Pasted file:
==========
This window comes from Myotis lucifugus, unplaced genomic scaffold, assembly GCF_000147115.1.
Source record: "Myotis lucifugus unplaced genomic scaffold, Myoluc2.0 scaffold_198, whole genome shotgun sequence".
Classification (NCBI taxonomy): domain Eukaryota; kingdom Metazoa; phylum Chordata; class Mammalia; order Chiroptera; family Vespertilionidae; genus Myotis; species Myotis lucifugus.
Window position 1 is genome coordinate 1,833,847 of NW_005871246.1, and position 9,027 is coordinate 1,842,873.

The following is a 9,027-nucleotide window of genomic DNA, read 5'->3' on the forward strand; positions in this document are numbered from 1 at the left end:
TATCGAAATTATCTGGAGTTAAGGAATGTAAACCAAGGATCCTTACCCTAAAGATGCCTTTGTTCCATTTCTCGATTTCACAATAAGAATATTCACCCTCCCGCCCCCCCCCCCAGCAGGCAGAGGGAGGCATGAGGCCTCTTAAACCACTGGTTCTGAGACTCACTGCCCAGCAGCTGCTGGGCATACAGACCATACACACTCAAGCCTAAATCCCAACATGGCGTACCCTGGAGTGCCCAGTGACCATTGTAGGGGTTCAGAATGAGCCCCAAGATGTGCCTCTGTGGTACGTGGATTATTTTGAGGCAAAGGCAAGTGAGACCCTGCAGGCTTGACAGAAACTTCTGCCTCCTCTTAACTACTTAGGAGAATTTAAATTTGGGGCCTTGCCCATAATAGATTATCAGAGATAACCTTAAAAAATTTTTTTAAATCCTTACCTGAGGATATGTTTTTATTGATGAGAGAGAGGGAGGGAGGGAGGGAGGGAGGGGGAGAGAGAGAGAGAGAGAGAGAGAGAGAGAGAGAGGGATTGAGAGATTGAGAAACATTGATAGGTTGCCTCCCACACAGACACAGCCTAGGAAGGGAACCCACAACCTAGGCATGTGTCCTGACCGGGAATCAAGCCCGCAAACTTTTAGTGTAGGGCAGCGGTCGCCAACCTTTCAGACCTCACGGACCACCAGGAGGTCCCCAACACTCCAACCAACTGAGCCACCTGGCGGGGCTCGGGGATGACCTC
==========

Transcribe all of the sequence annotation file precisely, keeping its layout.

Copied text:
This window comes from Myotis lucifugus, unplaced genomic scaffold, assembly GCF_000147115.1.
Source record: "Myotis lucifugus unplaced genomic scaffold, Myoluc2.0 scaffold_198, whole genome shotgun sequence".
Classification (NCBI taxonomy): domain Eukaryota; kingdom Metazoa; phylum Chordata; class Mammalia; order Chiroptera; family Vespertilionidae; genus Myotis; species Myotis lucifugus.
Window position 1 is genome coordinate 1,833,847 of NW_005871246.1, and position 9,027 is coordinate 1,842,873.

The following is a 9,027-nucleotide window of genomic DNA, read 5'->3' on the forward strand; positions in this document are numbered from 1 at the left end:
TATCGAAATTATCTGGAGTTAAGGAATGTAAACCAAGGATCCTTACCCTAAAGATGCCTTTGTTCCATTTCTCGATTTCACAATAAGAATATTCACCCTCCCGCCCCCCCCCCCAGCAGGCAGAGGGAGGCATGAGGCCTCTTAAACCACTGGTTCTGAGACTCACTGCCCAGCAGCTGCTGGGCATACAGACCATACACACTCAAGCCTAAATCCCAACATGGCGTACCCTGGAGTGCCCAGTGACCATTGTAGGGGTTCAGAATGAGCCCCAAGATGTGCCTCTGTGGTACGTGGATTATTTTGAGGCAAAGGCAAGTGAGACCCTGCAGGCTTGACAGAAACTTCTGCCTCCTCTTAACTACTTAGGAGAATTTAAATTTGGGGCCTTGCCCATAATAGATTATCAGAGATAACCTTAAAAAATTTTTTTAAATCCTTACCTGAGGATATGTTTTTATTGATGAGAGAGAGGGAGGGAGGGAGGGAGGGAGGGGGAGAGAGAGAGAGAGAGAGAGAGAGAGAGAGAGAGGGATTGAGAGATTGAGAAACATTGATAGGTTGCCTCCCACACAGACACAGCCTAGGAAGGGAACCCACAACCTAGGCATGTGTCCTGACCGGGAATCAAGCCCGCAAACTTTTAGTGTAGGGCAGCGGTCGCCAACCTTTCAGACCTCACGGACCACCAGGAGGTCCCCAACACTCCAACCAACTGAGCCACCTGGCGGGGCTCGGGGATGACCTC